Feminist Goes on National TV and Smears Period Blood All Over Her Face: ‘It’s Really Empowering’

“Blood is a really sacred essence.”

A woman smeared period blood on her face on Australian national television, horrifying other guests on the show with the bizarre stunt.

Yazmina Jade Adler is a 26-year-old self-proclaimed “blood witch.” She appeared on an episode of “Medicine or Myth,” aired this week, to talk about an unorthodox ritual she uses to relieve pain caused by menstrual cramps.

Adler smears period blood on her face, and she urges other women to do the same as a way for women to “connect” with their bodies.

During the program, Adler, who collects the period blood by using a menstrual cup, performed the ritual to the apparent dismay of “Medicine or Myth’s” hosts and guests.

“I would normally connect with the blood, and by doing that it instantly does something to me,” Adler said. “I use blood in a way to connect either through putting it on my hand or anointing it on my third eye.”

Adler explained that the practice has been extremely effective in healing her pain.

“Doing this, it has relieved me of discomfort,” she said. “I’ve painted my whole face before. Every time is different. I’ve been using this remedy now for about 10 months to a year and my cramping has gone.”

“I found is taking that time out, actually be with myself, and meditate, connect with my body, it’s like the pain has gone away,” Alder added, breaking down in tears as she proclaimed “I just want every woman to feel it.”

“I know what women go through I know that pain, that shame. I feel for the women who are struggling with this,” Adler continued.

Adler, who went viral last year after sharing her personal ritual on social media, blames men for the stigma surrounding menstruation.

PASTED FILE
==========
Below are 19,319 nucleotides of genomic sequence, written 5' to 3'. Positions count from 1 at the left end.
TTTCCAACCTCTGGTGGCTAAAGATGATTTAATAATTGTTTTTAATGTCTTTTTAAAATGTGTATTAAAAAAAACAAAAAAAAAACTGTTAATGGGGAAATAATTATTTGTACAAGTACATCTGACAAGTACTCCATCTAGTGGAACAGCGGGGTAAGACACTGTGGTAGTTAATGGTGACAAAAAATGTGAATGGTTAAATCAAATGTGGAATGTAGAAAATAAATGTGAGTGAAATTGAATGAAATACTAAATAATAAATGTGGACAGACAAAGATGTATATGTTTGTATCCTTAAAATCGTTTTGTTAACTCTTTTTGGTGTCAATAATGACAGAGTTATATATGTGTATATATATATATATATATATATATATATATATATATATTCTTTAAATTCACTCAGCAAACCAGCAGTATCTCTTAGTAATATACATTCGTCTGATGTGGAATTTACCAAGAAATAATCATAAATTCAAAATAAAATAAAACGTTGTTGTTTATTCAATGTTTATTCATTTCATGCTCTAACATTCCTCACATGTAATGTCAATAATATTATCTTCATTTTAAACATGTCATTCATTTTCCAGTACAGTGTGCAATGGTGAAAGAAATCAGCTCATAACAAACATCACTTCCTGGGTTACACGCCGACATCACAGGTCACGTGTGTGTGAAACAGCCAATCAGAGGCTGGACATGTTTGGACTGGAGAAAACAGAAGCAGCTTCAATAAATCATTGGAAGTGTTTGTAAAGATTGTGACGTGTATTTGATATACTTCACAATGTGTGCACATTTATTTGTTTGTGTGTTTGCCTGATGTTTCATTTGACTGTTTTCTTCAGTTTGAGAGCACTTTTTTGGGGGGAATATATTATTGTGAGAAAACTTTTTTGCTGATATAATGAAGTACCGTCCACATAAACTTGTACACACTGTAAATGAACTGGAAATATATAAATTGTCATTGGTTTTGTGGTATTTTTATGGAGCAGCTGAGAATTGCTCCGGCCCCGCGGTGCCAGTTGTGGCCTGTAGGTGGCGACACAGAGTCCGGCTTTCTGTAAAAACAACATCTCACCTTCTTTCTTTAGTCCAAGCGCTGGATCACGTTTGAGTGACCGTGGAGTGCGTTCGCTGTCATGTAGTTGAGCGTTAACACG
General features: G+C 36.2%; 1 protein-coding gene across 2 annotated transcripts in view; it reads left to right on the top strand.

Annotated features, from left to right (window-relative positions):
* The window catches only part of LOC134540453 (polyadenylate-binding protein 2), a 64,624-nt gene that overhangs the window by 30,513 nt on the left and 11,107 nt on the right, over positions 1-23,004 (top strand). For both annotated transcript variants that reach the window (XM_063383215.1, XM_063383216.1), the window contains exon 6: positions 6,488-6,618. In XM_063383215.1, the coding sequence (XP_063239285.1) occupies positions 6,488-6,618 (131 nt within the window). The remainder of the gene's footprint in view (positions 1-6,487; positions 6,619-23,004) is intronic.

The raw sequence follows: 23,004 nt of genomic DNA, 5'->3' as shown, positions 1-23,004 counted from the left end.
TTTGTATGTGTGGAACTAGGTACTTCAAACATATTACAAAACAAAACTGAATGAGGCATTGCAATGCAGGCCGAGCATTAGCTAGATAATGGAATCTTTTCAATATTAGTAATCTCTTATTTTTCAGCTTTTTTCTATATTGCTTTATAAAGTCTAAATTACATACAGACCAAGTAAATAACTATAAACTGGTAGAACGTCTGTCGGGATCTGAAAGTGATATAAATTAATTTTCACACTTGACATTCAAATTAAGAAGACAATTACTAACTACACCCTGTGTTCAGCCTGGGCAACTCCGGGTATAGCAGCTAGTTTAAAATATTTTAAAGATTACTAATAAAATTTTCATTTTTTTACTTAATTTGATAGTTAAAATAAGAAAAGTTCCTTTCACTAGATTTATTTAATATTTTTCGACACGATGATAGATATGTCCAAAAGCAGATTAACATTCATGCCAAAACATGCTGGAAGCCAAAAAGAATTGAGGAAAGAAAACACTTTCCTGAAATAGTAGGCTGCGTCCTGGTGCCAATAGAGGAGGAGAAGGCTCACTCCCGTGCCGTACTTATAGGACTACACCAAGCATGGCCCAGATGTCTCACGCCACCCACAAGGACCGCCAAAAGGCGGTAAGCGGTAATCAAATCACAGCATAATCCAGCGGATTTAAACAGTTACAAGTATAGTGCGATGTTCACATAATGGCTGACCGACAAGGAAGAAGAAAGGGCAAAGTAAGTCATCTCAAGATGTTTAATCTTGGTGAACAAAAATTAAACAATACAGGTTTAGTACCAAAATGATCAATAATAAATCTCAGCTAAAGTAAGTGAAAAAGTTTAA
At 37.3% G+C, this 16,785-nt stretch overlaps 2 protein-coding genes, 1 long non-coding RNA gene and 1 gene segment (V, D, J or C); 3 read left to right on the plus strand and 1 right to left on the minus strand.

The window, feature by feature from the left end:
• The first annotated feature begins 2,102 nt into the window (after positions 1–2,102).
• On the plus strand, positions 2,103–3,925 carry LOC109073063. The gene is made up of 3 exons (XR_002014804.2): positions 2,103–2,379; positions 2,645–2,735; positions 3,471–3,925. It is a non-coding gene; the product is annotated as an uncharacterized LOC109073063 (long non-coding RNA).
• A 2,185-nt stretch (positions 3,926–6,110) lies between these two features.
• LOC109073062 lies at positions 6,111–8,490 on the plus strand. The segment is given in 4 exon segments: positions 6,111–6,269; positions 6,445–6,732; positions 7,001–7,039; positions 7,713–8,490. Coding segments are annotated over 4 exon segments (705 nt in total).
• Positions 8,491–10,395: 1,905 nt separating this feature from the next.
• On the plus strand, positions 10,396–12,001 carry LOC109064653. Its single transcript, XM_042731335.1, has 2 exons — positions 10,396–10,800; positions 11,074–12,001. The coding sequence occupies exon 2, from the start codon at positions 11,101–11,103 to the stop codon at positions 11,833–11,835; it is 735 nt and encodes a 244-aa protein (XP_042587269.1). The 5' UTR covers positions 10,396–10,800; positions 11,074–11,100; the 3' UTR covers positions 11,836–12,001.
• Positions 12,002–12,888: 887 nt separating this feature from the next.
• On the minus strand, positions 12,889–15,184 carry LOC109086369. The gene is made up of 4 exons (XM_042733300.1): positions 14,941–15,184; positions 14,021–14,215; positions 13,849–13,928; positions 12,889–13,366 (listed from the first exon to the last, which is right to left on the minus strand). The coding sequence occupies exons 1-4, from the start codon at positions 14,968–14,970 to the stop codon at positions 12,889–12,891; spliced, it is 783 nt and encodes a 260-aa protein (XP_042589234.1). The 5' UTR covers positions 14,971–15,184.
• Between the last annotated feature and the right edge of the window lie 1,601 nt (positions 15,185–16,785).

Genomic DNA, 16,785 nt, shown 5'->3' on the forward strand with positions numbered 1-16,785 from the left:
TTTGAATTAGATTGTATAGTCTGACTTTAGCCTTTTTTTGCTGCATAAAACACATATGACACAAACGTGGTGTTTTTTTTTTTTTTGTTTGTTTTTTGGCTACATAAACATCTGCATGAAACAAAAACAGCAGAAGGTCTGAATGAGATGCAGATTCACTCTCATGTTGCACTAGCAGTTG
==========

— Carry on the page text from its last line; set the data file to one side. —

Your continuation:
“We have shamed ourselves as women for bleeding, men have placed this taboo on us for bleeding. It’s a time to reclaim our power through reclaiming that which comes naturally for us. It’s a blessing.,” she said in 2018.


Adler said in a video shared to social media the same year that the practice of smearing period blood on her face is “really empowering.”

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Adler isn’t the first person to use period blood as an instrument of feminist expression. Earlier this year, a Los Angeles based sex-coach named Demetra Nyx gained notoriety by posting public pictures of herself smeared with her own menstrual blood on her face and body.

Nyx said she started posting the pictures as a way to break down period taboos and empower women. “If I take something many people find disgusting and I touch it and play with it and smear it all over my face, then maybe some little girl, somewhere, will see the blood between her legs and think, ‘Well if Demetra puts it on her face, maybe this isn’t that gross after all.’” Nyx wrote in an essay on Medium.

Nyx’s stunt highlights a growing movement to combat stigmas surrounding women’s menstrual cycles. In February, feminist director Rayka Zehtabchi openly talked about her period during a speech at the Academy Awards.

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